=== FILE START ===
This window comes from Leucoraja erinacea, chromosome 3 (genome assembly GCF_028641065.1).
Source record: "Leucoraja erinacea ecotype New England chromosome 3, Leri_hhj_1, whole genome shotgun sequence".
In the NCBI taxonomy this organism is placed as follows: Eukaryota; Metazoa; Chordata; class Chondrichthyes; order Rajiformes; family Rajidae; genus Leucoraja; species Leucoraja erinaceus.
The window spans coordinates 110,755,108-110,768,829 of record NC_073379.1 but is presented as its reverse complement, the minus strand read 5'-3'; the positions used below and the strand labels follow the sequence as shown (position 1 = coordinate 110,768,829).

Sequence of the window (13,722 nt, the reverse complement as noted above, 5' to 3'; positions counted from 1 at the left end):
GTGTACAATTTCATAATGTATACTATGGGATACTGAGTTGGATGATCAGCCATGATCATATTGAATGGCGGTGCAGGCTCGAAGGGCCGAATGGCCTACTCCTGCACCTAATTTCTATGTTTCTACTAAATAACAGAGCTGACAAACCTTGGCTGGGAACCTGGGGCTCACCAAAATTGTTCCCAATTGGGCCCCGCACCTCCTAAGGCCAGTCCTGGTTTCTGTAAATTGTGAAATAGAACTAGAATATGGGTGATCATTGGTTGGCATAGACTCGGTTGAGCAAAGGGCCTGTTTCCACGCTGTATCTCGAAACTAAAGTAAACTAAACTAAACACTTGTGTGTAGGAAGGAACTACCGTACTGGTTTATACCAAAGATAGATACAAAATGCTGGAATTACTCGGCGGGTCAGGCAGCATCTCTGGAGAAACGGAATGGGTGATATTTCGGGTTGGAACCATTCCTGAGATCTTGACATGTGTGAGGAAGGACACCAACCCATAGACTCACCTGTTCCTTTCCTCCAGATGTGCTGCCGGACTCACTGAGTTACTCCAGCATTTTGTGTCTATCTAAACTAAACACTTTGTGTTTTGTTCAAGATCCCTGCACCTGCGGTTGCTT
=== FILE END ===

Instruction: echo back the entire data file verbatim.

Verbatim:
This window comes from Leucoraja erinacea, chromosome 3 (genome assembly GCF_028641065.1).
Source record: "Leucoraja erinacea ecotype New England chromosome 3, Leri_hhj_1, whole genome shotgun sequence".
In the NCBI taxonomy this organism is placed as follows: Eukaryota; Metazoa; Chordata; class Chondrichthyes; order Rajiformes; family Rajidae; genus Leucoraja; species Leucoraja erinaceus.
The window spans coordinates 110,755,108-110,768,829 of record NC_073379.1 but is presented as its reverse complement, the minus strand read 5'-3'; the positions used below and the strand labels follow the sequence as shown (position 1 = coordinate 110,768,829).

Sequence of the window (13,722 nt, the reverse complement as noted above, 5' to 3'; positions counted from 1 at the left end):
GTGTACAATTTCATAATGTATACTATGGGATACTGAGTTGGATGATCAGCCATGATCATATTGAATGGCGGTGCAGGCTCGAAGGGCCGAATGGCCTACTCCTGCACCTAATTTCTATGTTTCTACTAAATAACAGAGCTGACAAACCTTGGCTGGGAACCTGGGGCTCACCAAAATTGTTCCCAATTGGGCCCCGCACCTCCTAAGGCCAGTCCTGGTTTCTGTAAATTGTGAAATAGAACTAGAATATGGGTGATCATTGGTTGGCATAGACTCGGTTGAGCAAAGGGCCTGTTTCCACGCTGTATCTCGAAACTAAAGTAAACTAAACTAAACACTTGTGTGTAGGAAGGAACTACCGTACTGGTTTATACCAAAGATAGATACAAAATGCTGGAATTACTCGGCGGGTCAGGCAGCATCTCTGGAGAAACGGAATGGGTGATATTTCGGGTTGGAACCATTCCTGAGATCTTGACATGTGTGAGGAAGGACACCAACCCATAGACTCACCTGTTCCTTTCCTCCAGATGTGCTGCCGGACTCACTGAGTTACTCCAGCATTTTGTGTCTATCTAAACTAAACACTTTGTGTTTTGTTCAAGATCCCTGCACCTGCGGTTGCTT